In practical lean burn engines used to date, the use of a stratified air-fuel configuration, with a comparatively rich mixture in the vicinity of the spark plugs, has resulted in the stable combustion of an overall lean mixture. However, because a comparatively rich mixture is burned during the first half of combustion, NOx emissions are not reduced sufficiently.
This research focused on a form of lean burn with homogeneous premixture that would be able to balance low NOx emissions with combustion controllability. It is widely known that homogeneous lean premixed gas has poor flame propagation characteristics. To determine the dominant cause of this, this study investigated the combustion properties of a single-cylinder engine while changing the compression ratio and intake temperature. As a result, the primary cause of combustion fluctuation, the abnormal cycle has a low TDC temperature compared to that of other cycles. It was clear that cycles with an unburned gas temperature in TDC below 950 K had particularly poor heat production during the expansion stroke.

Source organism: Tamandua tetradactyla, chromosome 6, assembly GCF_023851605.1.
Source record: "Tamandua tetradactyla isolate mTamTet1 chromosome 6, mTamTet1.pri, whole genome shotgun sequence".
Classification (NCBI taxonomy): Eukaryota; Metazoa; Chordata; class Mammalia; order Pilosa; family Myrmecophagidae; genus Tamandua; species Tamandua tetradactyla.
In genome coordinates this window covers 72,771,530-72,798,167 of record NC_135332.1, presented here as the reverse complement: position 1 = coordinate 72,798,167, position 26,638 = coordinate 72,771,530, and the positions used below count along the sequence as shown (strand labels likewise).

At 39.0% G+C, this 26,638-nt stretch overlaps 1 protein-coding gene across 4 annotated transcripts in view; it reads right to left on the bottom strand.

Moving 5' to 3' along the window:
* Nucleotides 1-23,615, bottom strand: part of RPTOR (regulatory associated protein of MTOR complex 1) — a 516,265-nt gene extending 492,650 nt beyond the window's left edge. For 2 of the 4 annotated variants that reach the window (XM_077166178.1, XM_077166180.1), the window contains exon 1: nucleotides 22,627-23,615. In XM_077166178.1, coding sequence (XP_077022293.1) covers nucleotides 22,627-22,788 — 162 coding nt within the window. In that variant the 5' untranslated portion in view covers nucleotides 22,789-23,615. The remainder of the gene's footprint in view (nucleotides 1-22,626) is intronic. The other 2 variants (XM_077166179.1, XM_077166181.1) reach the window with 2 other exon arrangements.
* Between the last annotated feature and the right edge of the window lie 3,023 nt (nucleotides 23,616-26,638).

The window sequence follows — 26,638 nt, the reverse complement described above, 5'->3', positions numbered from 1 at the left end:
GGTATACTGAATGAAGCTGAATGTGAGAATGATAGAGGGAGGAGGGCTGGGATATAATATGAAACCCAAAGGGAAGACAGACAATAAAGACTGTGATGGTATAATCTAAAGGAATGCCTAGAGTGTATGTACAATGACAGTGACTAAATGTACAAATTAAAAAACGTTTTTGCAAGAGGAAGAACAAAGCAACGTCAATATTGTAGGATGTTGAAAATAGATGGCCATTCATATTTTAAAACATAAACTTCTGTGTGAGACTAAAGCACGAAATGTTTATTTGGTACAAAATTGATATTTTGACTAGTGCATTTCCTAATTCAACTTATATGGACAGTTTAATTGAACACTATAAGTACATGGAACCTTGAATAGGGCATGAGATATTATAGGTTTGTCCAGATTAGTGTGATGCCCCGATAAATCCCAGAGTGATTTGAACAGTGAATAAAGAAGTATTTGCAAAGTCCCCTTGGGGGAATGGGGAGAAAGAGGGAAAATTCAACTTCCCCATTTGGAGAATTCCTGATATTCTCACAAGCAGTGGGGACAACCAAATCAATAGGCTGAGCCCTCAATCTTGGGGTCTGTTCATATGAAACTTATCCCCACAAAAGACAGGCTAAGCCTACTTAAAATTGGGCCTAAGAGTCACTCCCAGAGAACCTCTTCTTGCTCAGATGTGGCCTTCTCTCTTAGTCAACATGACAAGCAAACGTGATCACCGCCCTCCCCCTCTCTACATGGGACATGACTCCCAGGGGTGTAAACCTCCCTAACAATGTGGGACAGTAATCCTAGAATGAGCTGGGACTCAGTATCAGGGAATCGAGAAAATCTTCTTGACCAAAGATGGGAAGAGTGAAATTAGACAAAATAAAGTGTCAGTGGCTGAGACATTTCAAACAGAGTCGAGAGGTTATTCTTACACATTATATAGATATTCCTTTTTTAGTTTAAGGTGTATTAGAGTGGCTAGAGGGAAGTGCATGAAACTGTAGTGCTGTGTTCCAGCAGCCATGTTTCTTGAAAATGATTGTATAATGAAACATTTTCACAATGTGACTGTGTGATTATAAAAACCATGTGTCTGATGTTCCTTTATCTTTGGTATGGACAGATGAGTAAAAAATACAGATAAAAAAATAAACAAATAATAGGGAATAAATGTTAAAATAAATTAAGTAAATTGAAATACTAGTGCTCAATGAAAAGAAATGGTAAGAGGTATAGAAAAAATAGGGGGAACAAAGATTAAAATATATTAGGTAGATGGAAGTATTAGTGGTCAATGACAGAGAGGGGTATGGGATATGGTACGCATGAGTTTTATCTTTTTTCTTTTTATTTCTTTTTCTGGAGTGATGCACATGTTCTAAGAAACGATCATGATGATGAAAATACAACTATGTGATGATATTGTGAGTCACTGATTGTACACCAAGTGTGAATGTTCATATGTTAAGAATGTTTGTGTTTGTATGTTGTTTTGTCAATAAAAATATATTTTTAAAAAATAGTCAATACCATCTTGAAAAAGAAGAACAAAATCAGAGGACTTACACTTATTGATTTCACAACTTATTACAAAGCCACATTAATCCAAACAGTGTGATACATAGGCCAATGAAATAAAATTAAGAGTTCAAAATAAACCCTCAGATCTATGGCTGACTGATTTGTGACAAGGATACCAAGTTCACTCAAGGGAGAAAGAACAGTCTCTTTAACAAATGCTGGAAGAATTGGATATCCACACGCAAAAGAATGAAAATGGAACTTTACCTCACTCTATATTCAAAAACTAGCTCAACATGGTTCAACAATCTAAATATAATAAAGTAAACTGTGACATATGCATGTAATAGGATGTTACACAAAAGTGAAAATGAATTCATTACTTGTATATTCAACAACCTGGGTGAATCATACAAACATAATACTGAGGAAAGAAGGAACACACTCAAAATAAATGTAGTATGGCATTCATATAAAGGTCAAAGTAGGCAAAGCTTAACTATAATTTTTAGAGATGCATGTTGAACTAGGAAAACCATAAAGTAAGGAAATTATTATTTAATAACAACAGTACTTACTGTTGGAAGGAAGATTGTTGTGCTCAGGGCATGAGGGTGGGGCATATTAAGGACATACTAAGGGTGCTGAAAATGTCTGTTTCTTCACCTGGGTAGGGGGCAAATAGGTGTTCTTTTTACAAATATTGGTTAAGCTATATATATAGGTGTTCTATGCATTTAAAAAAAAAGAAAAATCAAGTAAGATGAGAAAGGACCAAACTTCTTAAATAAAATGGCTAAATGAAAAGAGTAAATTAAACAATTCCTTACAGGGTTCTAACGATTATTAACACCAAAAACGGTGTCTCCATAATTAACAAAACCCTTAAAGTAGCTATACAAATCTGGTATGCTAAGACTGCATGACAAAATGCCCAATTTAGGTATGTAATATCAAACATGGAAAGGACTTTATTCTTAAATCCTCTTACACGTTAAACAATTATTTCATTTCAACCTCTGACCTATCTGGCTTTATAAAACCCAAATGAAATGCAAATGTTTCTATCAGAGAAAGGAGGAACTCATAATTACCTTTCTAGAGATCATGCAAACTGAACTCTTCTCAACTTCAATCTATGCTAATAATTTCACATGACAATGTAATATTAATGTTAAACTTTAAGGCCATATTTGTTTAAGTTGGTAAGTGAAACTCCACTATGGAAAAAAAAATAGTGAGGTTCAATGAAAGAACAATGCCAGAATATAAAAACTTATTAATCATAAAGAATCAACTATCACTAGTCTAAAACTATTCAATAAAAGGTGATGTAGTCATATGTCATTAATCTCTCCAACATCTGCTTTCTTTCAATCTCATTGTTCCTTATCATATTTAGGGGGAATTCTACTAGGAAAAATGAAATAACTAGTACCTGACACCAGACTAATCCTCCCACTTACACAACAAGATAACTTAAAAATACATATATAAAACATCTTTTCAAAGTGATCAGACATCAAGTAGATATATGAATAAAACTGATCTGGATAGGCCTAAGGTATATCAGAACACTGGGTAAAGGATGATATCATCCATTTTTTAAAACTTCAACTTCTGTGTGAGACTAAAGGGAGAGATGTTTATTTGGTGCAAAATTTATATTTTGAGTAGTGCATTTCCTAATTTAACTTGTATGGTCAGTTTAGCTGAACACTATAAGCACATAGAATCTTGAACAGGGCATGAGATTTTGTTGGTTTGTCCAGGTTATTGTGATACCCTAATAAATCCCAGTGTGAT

The effect of the temperature of the unburned mixture on the laminar burning velocity using a chemical reaction calculation indicated that the laminar burning velocity increased rapidly when the temperature of the unburned mixture exceeded approximately 1,000K. An investigation of the reason for this phenomenon by conducting sensitivity analyses for the chemical reactions contributing to the laminar burning velocity showed that when the temperature of the unburned mixture reached 1,000K or more, the decomposition of H2O2 produced OH radicals, which promoted combustion. The authors therefore made the modifications to a mass-production engine in order to help ensure that TDC in-cylinder temperature exceeded approximately 1,000K during lean burn. As a result, stable combustion in A/F30, the balance of -low NOx emissions with high efficiency could be achieved.